Breathing Techniques to Calm the Brain and Body

Untitled-design-2.png

Because your breath directly controls your nervous system, it’s the remote control to instantly calm your brain and body. Learning to control and calm your breathing has many physical, mental, and life benefits – both instantly and in the long run. You take roughly 20,000 breaths a day, which means you have a lot of chances to help yourself. Here are six ways to do that.

Your Breath Controls Your Nervous System 

It’s been well-known for some time that slowing your breath can have a calming effect on emotions and increasing your rate of breath makes you anxious, but science didn’t know exactly why. Fairly recently, research determined that your breath directly calms your brain through the “breathing pacemaker.”

In a mouse study, the group of neurons at the base of the rodents’ brain stems was found to directly connect to the arousal center in the brain. When the scientists “silenced” certain neurons in the mice’s breathing pacemakers giving them “at-rest’ breath patterns, they remained calm even in situations that would normally stress them out. Turns out, these neurons have a direct line to the brain’s arousal center and can either tell the brain there’s an emergency or keep it calm. When you intentionally slow your respiration down, the pacemaker does not send a panic signal. The breathing pacemaker has also been identified and studied in humans.You’re Probably Doing It Wrong (seriously!)

If you want to observe the correct way to breath, watch a newborn. They naturally practice deep breathing from the diaphragm. You’ll see their belly expand and chest rise as they inhale air through their nose into the lungs, and when they exhale, their belly contracts. For many people, this kind of respiration is no longer instinctive. Life teaches us how to breathe incorrectly. Many of us have become shallow mouth breathers. Our breathing patterns may have shifted due to stress and anxiety.  Also, the desire to have a flat stomach encourages us to hold our breath and suck in our stomachs — which is the opposite of what we should be doing. We have to intentionally re-learn how to breathe optimally.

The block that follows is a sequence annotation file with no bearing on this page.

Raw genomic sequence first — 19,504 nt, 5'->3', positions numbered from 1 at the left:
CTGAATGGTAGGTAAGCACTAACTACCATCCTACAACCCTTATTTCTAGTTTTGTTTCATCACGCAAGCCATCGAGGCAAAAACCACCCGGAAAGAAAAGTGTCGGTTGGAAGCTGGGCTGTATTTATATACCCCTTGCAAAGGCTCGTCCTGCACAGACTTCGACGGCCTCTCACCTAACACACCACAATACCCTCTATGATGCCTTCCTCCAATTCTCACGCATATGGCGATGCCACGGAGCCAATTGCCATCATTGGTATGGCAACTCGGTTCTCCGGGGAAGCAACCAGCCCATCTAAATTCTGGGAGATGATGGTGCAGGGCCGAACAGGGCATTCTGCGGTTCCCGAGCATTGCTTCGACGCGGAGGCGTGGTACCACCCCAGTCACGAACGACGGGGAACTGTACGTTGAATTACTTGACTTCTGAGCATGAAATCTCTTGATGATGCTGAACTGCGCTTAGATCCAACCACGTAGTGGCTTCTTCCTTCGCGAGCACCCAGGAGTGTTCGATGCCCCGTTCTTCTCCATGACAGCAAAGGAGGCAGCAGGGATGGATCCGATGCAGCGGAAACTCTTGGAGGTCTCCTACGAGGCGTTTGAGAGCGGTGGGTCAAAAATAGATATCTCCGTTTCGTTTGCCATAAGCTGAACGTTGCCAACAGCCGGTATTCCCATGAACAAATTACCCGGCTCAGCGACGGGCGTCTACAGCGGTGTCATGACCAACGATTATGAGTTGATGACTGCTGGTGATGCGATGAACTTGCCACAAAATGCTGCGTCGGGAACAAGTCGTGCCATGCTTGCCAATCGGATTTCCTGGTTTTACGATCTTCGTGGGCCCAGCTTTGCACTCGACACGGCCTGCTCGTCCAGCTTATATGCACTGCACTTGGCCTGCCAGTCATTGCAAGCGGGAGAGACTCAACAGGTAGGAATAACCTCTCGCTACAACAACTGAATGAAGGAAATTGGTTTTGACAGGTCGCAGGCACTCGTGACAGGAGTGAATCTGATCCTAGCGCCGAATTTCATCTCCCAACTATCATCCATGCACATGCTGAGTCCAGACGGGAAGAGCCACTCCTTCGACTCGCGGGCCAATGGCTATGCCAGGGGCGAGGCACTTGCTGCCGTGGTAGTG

Unknown 4.jpg

When you take shallow breaths, your body remains in a cyclical state of stress. Stress causes shallow breathing and shallow breathing causing stress. Breathing incorrectly can activate the sympathetic nervous system and the stress response. Shallow breathing can lock your body and mind in a habitual state of stress.

Deep breathing goes by many names. You may have heard it called diaphragmatic breathing, abdominal breathing, or belly breathing. When you breathe deeply, the air coming in through your nose fully inflates your lungs, and your lower belly extends. When you breathe deeply and consciously,  you can tap one of your body’s strongest self-healing mechanisms. With the speed and depth of your breath, you are telling your body your psychological state which, in turn, directs your physical state. Your breathing affects many bodily functions from your blood pressure to the immune system.

As you inhale, you draw in oxygen (O2). As you exhale, you push out carbon dioxide (CO2). Your body requires a balance of oxygen and carbon dioxide. This means that we can also run into problems when our carbon dioxide levels are too low. Proper breathing techniques help you maintain a healthy balance.

The negative effects of mouth breathing are:

  • When you breathe through your mouth, you will experience less tissue oxygenation.Inhaling through your nose allows you to absorb more oxygen with less physical exertion.

  • Children who breathe through their mouths may develop an altered facial structure that causes their face to be elongated, which contributes to impaired respiration patterns.

  • When you breathe through your mouth, you are more likely to hyperventilate or experience allergens. It can also cause you to expel too much carbon dioxide from your body, which can produce fluctuations in your blood’s pH level and limit the hemoglobin from releasing oxygen into cells. This is called the Bohr effect, which can lead to hypoxia or low blood oxygen levels that restrict blood flow to vital organs.

dd391a5f-e0b3-443f-8a07-3f4443f66b84-large.jpeg

This means that even while exercising it is better to breathe through your nose than your mouth. One way to work on this is to back off the intensity of exercise and train breathing only through your nose. This will push your body to become more efficient and tolerant holding in carbon dioxide. Additionally, breathing through the nose allows you access to a small portion of nitric oxide that you carry in your lungs. Nitric oxide helps dilate our lungs and blood vessels while providing antibacterial properties to clear out germs and bacteria.

Read more here.

WellbeingChris Vidal